Others believe that man is confined only to this world and cannot escape it, so they postulate reincarnation. In a sop to Solomon's observation regarding the futility of cycles, of which reincarnation is obviously one, Hinduism holds out the prospect of promotion in the form of reincarnating as a higher animal or a more socially privileged person in the next life as a consolation prize contingent on good behavior in this life (with "good behavior" being defined as not rocking the "caste system" boat for starters). While this is a definite improvement on the extrapolation process from the known to the unknown, in the same way that Fourier Analysis is better than Euler-class straight-line extrapolation, it is based on wishful thinking combined with an eye toward securing the condition of the upper classes in this life. Bhuddism rejected this patent materialism and social-engineering style manipulation, but only substitutes personal progress toward spiritual enlightenment as the engine to eventually escape the cycle of futility that is reincarnation, continuing the privileging of the rich, the well-off, and the blatant spongers by their having (or begging from others) the time and resources to perform the necessary spiritual exercises. The treatment of those exploited by the spongers is particularly noisome, since there is nothing in Bhuddism that rewards those supporting those striving for enlightenment. (Contrast with Christianity, where Jesus promises a reward to whose who give as little as a cup of cold water to one of his followers.)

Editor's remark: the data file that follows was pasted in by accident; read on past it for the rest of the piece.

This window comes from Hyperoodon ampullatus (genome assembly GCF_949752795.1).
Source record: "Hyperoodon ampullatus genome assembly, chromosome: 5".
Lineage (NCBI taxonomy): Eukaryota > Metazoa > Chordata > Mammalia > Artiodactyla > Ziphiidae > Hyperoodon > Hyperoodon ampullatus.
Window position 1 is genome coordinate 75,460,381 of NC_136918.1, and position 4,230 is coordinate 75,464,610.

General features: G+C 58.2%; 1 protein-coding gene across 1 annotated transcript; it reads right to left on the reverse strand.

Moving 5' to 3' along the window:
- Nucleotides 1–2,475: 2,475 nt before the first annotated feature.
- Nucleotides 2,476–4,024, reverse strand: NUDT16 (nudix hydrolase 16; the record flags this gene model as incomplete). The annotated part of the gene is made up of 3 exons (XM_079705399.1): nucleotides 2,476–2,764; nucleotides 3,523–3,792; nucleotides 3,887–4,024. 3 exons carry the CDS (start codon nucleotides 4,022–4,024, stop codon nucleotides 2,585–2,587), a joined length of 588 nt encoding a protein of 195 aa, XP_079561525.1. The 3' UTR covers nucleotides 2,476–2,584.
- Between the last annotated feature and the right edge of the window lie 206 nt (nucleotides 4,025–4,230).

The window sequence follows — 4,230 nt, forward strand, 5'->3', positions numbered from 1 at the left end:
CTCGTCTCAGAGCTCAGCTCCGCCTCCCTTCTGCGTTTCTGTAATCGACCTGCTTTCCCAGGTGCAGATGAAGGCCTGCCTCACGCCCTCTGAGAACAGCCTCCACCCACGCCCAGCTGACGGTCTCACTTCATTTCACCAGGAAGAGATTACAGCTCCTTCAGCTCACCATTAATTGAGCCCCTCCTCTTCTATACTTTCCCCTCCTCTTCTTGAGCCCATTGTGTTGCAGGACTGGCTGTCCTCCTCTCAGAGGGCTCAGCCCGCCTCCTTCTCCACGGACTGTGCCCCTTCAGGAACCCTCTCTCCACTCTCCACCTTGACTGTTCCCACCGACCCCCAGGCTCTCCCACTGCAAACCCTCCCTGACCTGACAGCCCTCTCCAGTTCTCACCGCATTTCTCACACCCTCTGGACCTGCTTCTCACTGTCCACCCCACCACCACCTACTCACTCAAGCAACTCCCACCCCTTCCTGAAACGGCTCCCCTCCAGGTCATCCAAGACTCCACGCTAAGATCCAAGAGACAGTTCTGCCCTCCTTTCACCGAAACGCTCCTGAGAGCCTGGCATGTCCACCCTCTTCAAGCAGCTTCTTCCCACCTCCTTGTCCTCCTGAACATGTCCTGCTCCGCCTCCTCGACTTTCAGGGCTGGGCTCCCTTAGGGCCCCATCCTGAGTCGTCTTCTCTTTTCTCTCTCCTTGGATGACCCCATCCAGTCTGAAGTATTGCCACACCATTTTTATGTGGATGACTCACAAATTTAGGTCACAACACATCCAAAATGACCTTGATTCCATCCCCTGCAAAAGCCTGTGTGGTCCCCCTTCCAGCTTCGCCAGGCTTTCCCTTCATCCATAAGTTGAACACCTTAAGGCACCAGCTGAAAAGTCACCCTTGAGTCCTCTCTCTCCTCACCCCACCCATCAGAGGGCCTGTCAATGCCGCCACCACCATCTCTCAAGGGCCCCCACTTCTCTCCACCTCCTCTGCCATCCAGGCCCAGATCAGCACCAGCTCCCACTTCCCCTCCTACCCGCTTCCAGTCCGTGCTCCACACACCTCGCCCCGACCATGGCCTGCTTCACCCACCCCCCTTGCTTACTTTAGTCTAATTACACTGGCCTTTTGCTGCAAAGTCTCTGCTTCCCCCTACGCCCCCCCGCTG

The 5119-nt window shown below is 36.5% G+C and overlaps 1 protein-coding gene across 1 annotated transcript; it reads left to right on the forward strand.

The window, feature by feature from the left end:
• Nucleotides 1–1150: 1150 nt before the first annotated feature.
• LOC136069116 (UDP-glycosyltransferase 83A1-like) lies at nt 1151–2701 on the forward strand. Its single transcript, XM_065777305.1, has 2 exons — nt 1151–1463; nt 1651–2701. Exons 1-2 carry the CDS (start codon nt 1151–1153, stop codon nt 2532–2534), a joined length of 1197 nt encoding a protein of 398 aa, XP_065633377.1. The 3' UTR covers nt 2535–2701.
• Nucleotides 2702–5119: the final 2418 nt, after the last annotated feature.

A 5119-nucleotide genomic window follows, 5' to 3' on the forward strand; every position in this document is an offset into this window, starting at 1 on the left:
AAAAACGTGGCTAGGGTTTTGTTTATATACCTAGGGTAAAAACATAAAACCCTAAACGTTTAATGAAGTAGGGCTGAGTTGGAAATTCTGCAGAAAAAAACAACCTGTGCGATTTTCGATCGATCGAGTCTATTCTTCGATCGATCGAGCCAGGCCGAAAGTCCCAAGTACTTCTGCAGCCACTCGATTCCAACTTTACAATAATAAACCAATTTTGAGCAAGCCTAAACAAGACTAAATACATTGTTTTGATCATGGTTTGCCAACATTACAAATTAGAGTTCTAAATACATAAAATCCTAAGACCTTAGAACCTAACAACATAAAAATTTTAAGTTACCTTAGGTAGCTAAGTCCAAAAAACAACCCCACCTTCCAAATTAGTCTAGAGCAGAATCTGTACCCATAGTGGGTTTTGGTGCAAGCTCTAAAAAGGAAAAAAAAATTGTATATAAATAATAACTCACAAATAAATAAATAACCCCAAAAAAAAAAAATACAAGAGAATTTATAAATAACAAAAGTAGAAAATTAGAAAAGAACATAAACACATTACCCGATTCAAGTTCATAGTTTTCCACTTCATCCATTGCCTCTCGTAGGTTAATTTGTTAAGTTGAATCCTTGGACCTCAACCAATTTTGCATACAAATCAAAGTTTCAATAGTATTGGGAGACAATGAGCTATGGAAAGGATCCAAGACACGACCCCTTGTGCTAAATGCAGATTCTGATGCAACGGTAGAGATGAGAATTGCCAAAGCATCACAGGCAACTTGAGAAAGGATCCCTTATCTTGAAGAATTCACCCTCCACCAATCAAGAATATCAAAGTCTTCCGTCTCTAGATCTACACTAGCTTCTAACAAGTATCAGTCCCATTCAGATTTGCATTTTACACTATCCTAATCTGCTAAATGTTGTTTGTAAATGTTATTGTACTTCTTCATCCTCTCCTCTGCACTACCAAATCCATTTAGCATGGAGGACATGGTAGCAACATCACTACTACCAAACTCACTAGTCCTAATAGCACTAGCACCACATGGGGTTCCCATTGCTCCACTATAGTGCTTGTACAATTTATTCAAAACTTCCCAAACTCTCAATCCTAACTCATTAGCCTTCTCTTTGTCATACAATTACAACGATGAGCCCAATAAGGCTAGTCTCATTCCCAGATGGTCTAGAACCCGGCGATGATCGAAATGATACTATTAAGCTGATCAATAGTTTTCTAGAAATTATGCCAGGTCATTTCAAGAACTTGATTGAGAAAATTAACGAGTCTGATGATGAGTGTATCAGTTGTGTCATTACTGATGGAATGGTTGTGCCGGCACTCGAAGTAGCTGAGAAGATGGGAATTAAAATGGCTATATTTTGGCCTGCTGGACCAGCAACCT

Shintoism addressed the issue of death by emphasizing the importance of the family. The emphasis on honorable behavior that later got extended to the Emperor and the Nation originally came from the need to maintain connectivity with one's departed Ancestors so that they could aid the members of the family currently living. This honorable behavior is the essential link to the process since it ensure that the living, when they die, would take seriously their duty to remain in solidarity with the family, join the Ancestral pantheon, and work to keep the family going by aiding their descendants. The idea is that the dead continue as full family members, carrying out their familial duties and obligations with the same scrupulousness and seriousness that they showed to the family while alive. The behavior of Mulan's ancestors depicted in the Disney movie of the same name is, for once, surprisingly close to the truth. Though this was not the foundation for the Roman Catholic veneration of the Saints, the core principle that those who have lived continue to aid us from the other side of death implies the promise of surviving death, since those who vanish instead of live on cannot obviously be of any help to the living.